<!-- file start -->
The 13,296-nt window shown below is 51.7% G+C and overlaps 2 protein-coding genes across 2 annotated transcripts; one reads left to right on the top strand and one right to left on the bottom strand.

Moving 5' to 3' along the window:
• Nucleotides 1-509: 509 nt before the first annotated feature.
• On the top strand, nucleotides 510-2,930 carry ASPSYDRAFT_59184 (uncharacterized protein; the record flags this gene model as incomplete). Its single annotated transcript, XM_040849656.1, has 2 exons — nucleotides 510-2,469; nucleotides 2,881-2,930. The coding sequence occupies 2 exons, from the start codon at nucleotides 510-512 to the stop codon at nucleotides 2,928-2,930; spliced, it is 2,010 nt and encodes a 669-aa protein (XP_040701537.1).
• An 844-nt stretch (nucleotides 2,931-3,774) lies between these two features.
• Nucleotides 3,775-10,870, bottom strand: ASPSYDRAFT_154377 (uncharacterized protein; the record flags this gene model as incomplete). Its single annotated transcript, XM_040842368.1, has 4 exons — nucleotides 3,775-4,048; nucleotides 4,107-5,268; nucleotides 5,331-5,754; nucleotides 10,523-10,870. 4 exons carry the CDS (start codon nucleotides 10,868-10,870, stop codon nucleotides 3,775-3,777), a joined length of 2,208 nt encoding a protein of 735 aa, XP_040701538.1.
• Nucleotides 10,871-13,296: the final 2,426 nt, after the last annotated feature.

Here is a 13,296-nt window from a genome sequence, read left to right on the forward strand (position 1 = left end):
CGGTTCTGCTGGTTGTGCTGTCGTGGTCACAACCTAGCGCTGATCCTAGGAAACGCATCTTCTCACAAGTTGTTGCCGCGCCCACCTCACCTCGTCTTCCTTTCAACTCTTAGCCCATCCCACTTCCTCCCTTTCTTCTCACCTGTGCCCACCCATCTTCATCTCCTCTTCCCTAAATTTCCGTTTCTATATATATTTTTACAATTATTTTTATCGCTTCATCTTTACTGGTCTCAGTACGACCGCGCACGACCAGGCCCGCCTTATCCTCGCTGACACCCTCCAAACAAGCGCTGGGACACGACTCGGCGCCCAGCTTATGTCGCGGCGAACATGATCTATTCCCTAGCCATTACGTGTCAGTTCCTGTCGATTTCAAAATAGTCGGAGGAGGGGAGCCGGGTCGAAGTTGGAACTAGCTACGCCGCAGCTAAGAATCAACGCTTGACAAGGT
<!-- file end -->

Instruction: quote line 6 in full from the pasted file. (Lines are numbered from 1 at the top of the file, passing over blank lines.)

• Nucleotides 3,775-10,870, bottom strand: ASPSYDRAFT_154377 (uncharacterized protein; the record flags this gene model as incomplete). Its single annotated transcript, XM_040842368.1, has 4 exons — nucleotides 3,775-4,048; nucleotides 4,107-5,268; nucleotides 5,331-5,754; nucleotides 10,523-10,870. 4 exons carry the CDS (start codon nucleotides 10,868-10,870, stop codon nucleotides 3,775-3,777), a joined length of 2,208 nt encoding a protein of 735 aa, XP_040701538.1.